C: I can accept Ellen, but I can't think why she would be saying Ellen.

M: Well, is Ellen in spirit?

C: Oh, no, no . . . she . . . she's a cousin.

M: She's a cousin.

C: Well, a second cousin.

M: Of yours?

C: Of mine.

M: Well, it's . . . there's a family link . . .

C: Yes . . .

M: One of the problems here is that when somebody is speaking to me they can . . . [pause] Oh, you must know Connie?

C: [laughs] Connie's the dog!

M: Who's the dog?

C: It's a neighbor of ours. They've got the same sort of dog as we have.

M: And you've got a Connie dog! Now I understand! Now I understand! And it's a girl! Oh, yes . . . I understand. [pause] And they're laughing . . . and they're laughing. And, ummm . . . [pause] I think Ellen or Eileen is wrong. I think it might be Lillian. Or Lynne. But there is another name, but I think it's . . . I don't think Ellen is right. I think there's another name. [pause] Could even be Liz. Or Lisa. It's a name like that. But it's . . .

C: I've got a niece named Lisa.

M: You have.

C: And my wife's name is Lesley.

M: Lesley. That's much better. Forgive me, because when I said Ellen, and you said . . . and I went back and I thought, "No." [pause] She's not Lesley Ann, is she?

C: No.

M: Does Ann make any sense? Or N? [pause] If it doesn't, then don't worry. Because the "Luh," Lesley and Lisa, make much more sense to me . . . than Ellen, because it's the L she was trying to give me, you see, and of course I misunderstood her. I just wondered why I picked up the N. And I know there is a lot of love for your wife and family. And Steve. Now, who's Steve?

C: He's the lodger at the moment.

M: He's . . . he's living with you at the moment. [whispers, laughs] He's all right, he's all right. But she just said, "Isn't he untidy?" [laughs, pause] Even worse than the boys.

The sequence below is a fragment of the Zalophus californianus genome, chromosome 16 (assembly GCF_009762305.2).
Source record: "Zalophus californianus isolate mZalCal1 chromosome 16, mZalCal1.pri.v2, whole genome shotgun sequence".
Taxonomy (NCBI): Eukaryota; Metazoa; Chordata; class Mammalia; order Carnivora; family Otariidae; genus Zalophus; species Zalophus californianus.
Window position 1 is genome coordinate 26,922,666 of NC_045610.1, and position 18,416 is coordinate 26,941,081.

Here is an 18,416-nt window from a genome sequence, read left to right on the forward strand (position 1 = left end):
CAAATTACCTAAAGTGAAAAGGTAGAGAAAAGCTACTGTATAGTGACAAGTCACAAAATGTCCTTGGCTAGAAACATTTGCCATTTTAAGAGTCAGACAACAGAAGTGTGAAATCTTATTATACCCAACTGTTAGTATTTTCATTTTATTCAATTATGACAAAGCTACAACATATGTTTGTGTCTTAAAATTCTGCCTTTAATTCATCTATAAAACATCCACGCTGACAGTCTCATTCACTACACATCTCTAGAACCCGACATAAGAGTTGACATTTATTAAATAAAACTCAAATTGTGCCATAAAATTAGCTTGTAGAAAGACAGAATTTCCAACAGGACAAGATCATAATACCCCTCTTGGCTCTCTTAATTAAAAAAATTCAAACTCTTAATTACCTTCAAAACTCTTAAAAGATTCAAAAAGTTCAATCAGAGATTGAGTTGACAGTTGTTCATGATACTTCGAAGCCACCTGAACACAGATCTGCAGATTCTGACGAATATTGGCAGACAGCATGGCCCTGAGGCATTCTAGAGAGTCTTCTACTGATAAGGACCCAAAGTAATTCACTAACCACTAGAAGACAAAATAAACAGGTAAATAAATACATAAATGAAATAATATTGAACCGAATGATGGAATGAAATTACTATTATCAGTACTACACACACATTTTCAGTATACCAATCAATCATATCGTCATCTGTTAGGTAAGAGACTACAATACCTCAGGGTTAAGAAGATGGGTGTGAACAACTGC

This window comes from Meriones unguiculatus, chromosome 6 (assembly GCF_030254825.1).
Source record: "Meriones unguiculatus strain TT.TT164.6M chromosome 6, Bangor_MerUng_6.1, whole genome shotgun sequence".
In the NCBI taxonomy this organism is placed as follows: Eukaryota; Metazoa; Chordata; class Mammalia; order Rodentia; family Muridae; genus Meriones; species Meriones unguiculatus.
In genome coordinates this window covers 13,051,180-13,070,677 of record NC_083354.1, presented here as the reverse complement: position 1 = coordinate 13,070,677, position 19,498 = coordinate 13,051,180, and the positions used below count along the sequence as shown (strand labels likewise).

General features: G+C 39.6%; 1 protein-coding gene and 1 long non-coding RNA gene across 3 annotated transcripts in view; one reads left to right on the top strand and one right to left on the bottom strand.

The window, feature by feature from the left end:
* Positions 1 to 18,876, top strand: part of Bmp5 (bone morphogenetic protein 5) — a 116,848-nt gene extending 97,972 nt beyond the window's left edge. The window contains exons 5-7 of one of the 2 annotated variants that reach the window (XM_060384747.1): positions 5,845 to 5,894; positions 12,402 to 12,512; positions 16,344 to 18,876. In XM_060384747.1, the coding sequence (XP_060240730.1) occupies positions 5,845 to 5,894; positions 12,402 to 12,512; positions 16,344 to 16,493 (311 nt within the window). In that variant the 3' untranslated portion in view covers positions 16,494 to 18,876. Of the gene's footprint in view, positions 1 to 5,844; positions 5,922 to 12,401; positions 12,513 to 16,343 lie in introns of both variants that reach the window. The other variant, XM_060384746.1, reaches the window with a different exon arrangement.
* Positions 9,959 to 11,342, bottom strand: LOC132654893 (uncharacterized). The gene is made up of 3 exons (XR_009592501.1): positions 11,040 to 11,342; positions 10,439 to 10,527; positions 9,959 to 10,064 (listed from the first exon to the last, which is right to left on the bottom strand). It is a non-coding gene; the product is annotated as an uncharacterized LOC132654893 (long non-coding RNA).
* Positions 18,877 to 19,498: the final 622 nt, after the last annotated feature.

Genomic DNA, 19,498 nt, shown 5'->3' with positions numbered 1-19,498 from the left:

C: Yes. Yes, I suppose he is.

M: Who's David?

C: That's my brother.

M: That's your brother. . . . Okay, I'm glad she's corrected that one. He's not Lisa's father, is he?

C: Yes.

M: So we've put it together. She's a very sparkling lady, your aunt. She wasn't, before she went. She wants you to know that she is now . . . and it's important, because she was for so long . . . her room, her whole world was reduced to nothing . . .

C: That's right.

M: And now, she can do what she likes and go where she likes and that's wonderful. But it doesn't stop her worrying about you . . . and . . . uh . . . but you've got such a lot of help on your side from all those who've come, and it's funny it's ladies who've come. They're all ladies who have come this morning, which is nice. Because sometimes we need . . . we need a sort of a feminine input when we're, you know . . . because . . . ladies are very comforting . . . and you've got enough ladies there to be comforting. [pause] And there's a wedding. [pause] Is there a wedding coming up?

C: Not to my knowledge.

M: I get a wedding or a birth. I always get confused and . . . uh . . . I tell you why, because your aunt said, "I would have liked to have been there." So perhaps she's talking about something that's happened. "I would have liked to have been there," she said. [pause] Is one of your sons married?

C: No. No.

M: Then that's not where it's at . . .

C: I mean, he's courting, but——

M: [interrupts] Yes. No, no, no . . .

C: He's a bit young . . .

M: Yes. No, that's not it, then. Don't . . . you shouldn't tell me any more than I can't find out. But she said it again, "I would have liked to have been there," so I think it's probably something that's gone and that there was a wedding. I'm sure it's a wedding, because of the flowers, et cetera.

C: I could accept that . . .

M: Could you?

C: I believe so . . .

M: Ah, that makes sense to you. And I think she was . . . a bit upset she wasn't there, but . . .